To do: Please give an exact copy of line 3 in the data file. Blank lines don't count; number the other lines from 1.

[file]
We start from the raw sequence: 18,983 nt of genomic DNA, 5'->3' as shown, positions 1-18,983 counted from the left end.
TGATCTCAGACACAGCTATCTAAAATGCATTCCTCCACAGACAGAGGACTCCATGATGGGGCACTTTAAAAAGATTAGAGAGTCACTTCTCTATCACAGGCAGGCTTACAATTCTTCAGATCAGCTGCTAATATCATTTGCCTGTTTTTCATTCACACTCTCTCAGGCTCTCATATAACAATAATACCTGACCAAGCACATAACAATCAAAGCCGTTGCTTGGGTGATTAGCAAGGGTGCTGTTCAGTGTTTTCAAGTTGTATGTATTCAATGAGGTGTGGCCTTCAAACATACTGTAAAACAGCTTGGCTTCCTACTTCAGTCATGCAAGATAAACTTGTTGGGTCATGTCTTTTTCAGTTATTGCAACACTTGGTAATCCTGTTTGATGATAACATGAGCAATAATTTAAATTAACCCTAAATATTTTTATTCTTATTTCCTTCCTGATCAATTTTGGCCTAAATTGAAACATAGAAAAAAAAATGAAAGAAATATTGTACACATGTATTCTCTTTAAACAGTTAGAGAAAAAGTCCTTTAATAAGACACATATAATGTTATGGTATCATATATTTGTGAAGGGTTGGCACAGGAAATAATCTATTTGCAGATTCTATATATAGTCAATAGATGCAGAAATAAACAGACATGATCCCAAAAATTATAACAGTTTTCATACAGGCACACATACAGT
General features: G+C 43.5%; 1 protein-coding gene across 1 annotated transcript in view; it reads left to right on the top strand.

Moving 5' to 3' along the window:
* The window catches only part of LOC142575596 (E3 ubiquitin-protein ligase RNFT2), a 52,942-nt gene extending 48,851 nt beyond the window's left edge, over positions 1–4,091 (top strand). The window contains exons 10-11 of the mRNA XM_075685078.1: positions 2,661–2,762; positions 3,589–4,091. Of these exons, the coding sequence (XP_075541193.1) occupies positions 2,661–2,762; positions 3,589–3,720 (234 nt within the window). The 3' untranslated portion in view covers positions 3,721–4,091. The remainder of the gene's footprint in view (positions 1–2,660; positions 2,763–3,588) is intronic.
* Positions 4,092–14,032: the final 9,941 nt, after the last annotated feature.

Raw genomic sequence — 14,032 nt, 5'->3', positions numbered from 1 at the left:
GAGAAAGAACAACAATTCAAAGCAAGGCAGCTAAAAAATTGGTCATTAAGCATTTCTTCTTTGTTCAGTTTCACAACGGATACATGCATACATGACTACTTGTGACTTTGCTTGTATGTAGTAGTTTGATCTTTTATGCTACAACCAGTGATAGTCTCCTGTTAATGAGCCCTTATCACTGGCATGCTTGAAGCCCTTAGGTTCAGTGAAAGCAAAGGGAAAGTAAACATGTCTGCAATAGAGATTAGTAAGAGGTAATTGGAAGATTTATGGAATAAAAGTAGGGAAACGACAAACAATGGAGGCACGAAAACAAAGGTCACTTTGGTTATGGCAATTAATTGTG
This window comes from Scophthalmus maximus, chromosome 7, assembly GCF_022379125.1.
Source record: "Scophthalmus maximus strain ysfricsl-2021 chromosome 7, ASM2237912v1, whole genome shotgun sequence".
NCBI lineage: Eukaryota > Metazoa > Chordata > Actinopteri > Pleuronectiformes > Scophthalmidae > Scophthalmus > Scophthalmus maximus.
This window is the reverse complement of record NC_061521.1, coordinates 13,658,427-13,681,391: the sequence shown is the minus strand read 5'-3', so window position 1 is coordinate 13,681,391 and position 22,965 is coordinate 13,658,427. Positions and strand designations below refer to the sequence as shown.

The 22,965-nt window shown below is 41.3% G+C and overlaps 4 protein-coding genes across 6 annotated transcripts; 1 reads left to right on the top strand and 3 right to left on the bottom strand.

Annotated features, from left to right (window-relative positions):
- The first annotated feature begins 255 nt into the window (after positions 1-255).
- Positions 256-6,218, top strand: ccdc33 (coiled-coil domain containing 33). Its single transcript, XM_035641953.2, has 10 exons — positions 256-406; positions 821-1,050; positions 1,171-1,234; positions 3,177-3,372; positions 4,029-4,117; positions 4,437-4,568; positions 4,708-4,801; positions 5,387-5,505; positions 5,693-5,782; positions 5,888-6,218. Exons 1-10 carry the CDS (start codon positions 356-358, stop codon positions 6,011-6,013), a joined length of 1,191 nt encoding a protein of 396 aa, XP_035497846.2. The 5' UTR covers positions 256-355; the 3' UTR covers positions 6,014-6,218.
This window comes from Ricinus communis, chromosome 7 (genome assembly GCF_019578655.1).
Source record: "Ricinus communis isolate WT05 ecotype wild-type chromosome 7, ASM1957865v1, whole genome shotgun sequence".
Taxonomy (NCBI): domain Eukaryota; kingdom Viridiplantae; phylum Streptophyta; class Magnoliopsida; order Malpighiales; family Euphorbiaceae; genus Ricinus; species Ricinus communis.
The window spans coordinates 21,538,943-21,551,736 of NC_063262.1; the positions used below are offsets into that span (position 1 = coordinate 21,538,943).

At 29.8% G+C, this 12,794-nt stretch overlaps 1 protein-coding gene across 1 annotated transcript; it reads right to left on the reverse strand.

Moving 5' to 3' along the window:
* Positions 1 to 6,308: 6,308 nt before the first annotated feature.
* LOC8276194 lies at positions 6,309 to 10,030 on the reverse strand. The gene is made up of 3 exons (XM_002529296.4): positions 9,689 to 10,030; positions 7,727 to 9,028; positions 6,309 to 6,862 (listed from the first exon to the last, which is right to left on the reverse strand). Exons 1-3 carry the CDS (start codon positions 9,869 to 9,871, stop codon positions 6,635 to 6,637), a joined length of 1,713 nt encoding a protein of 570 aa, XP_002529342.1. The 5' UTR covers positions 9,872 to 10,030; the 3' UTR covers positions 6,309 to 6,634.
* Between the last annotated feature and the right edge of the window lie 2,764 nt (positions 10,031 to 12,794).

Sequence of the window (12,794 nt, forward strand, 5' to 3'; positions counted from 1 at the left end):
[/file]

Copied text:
General features: G+C 43.5%; 1 protein-coding gene across 1 annotated transcript in view; it reads left to right on the top strand.